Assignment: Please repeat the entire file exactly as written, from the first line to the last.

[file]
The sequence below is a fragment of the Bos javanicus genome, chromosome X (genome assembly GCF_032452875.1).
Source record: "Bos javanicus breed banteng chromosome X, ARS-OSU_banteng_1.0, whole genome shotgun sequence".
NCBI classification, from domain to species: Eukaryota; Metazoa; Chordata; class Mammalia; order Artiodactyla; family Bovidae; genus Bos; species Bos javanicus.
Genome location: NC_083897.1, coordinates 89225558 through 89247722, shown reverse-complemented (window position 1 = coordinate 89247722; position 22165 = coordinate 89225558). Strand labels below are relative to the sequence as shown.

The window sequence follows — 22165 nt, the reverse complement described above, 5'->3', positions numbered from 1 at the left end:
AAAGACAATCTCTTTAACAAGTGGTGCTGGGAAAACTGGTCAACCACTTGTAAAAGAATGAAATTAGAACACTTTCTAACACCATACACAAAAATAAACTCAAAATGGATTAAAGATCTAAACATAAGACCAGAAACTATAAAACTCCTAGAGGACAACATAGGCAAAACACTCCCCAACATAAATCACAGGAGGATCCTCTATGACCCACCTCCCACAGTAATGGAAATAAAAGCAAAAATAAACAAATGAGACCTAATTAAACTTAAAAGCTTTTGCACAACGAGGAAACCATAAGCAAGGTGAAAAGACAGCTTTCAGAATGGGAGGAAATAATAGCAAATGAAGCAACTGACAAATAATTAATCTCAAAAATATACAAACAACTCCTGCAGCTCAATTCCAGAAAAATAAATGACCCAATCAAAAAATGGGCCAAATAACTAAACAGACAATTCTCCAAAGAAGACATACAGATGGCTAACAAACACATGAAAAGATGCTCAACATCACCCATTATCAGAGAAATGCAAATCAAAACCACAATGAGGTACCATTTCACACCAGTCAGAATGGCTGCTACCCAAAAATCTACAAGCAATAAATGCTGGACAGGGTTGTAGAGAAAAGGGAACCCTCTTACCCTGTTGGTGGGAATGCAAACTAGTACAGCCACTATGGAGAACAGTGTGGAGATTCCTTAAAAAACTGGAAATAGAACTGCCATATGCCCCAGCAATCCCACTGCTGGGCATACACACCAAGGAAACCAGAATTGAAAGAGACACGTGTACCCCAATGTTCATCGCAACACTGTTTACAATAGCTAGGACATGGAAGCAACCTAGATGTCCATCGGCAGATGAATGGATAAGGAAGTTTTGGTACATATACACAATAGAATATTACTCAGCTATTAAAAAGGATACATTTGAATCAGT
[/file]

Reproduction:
The sequence below is a fragment of the Bos javanicus genome, chromosome X (genome assembly GCF_032452875.1).
Source record: "Bos javanicus breed banteng chromosome X, ARS-OSU_banteng_1.0, whole genome shotgun sequence".
NCBI classification, from domain to species: Eukaryota; Metazoa; Chordata; class Mammalia; order Artiodactyla; family Bovidae; genus Bos; species Bos javanicus.
Genome location: NC_083897.1, coordinates 89225558 through 89247722, shown reverse-complemented (window position 1 = coordinate 89247722; position 22165 = coordinate 89225558). Strand labels below are relative to the sequence as shown.

The window sequence follows — 22165 nt, the reverse complement described above, 5'->3', positions numbered from 1 at the left end:
AAAGACAATCTCTTTAACAAGTGGTGCTGGGAAAACTGGTCAACCACTTGTAAAAGAATGAAATTAGAACACTTTCTAACACCATACACAAAAATAAACTCAAAATGGATTAAAGATCTAAACATAAGACCAGAAACTATAAAACTCCTAGAGGACAACATAGGCAAAACACTCCCCAACATAAATCACAGGAGGATCCTCTATGACCCACCTCCCACAGTAATGGAAATAAAAGCAAAAATAAACAAATGAGACCTAATTAAACTTAAAAGCTTTTGCACAACGAGGAAACCATAAGCAAGGTGAAAAGACAGCTTTCAGAATGGGAGGAAATAATAGCAAATGAAGCAACTGACAAATAATTAATCTCAAAAATATACAAACAACTCCTGCAGCTCAATTCCAGAAAAATAAATGACCCAATCAAAAAATGGGCCAAATAACTAAACAGACAATTCTCCAAAGAAGACATACAGATGGCTAACAAACACATGAAAAGATGCTCAACATCACCCATTATCAGAGAAATGCAAATCAAAACCACAATGAGGTACCATTTCACACCAGTCAGAATGGCTGCTACCCAAAAATCTACAAGCAATAAATGCTGGACAGGGTTGTAGAGAAAAGGGAACCCTCTTACCCTGTTGGTGGGAATGCAAACTAGTACAGCCACTATGGAGAACAGTGTGGAGATTCCTTAAAAAACTGGAAATAGAACTGCCATATGCCCCAGCAATCCCACTGCTGGGCATACACACCAAGGAAACCAGAATTGAAAGAGACACGTGTACCCCAATGTTCATCGCAACACTGTTTACAATAGCTAGGACATGGAAGCAACCTAGATGTCCATCGGCAGATGAATGGATAAGGAAGTTTTGGTACATATACACAATAGAATATTACTCAGCTATTAAAAAGGATACATTTGAATCAGT